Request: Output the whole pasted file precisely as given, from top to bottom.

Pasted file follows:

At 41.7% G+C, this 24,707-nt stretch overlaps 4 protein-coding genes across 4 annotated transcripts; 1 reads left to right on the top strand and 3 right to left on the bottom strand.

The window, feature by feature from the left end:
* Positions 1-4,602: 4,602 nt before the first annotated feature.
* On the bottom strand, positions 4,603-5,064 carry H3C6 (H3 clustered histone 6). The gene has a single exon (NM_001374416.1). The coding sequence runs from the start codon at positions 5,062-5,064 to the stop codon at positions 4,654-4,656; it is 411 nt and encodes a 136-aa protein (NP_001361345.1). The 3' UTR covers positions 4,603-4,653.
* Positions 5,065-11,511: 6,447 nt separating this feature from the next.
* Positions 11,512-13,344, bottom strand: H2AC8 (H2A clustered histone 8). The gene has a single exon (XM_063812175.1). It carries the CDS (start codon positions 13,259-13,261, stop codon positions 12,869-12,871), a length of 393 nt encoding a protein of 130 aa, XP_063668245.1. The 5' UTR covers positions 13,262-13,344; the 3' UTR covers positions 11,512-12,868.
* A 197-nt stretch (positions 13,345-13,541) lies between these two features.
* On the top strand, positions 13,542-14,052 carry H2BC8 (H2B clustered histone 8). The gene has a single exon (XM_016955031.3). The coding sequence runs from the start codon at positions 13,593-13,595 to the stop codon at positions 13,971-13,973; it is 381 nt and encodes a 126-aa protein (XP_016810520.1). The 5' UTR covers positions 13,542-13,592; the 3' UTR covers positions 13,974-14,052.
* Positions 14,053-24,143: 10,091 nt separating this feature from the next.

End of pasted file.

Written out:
At 41.7% G+C, this 24,707-nt stretch overlaps 4 protein-coding genes across 4 annotated transcripts; 1 reads left to right on the top strand and 3 right to left on the bottom strand.

The window, feature by feature from the left end:
* Positions 1-4,602: 4,602 nt before the first annotated feature.
* On the bottom strand, positions 4,603-5,064 carry H3C6 (H3 clustered histone 6). The gene has a single exon (NM_001374416.1). The coding sequence runs from the start codon at positions 5,062-5,064 to the stop codon at positions 4,654-4,656; it is 411 nt and encodes a 136-aa protein (NP_001361345.1). The 3' UTR covers positions 4,603-4,653.
* Positions 5,065-11,511: 6,447 nt separating this feature from the next.
* Positions 11,512-13,344, bottom strand: H2AC8 (H2A clustered histone 8). The gene has a single exon (XM_063812175.1). It carries the CDS (start codon positions 13,259-13,261, stop codon positions 12,869-12,871), a length of 393 nt encoding a protein of 130 aa, XP_063668245.1. The 5' UTR covers positions 13,262-13,344; the 3' UTR covers positions 11,512-12,868.
* A 197-nt stretch (positions 13,345-13,541) lies between these two features.
* On the top strand, positions 13,542-14,052 carry H2BC8 (H2B clustered histone 8). The gene has a single exon (XM_016955031.3). The coding sequence runs from the start codon at positions 13,593-13,595 to the stop codon at positions 13,971-13,973; it is 381 nt and encodes a 126-aa protein (XP_016810520.1). The 5' UTR covers positions 13,542-13,592; the 3' UTR covers positions 13,974-14,052.
* Positions 14,053-24,143: 10,091 nt separating this feature from the next.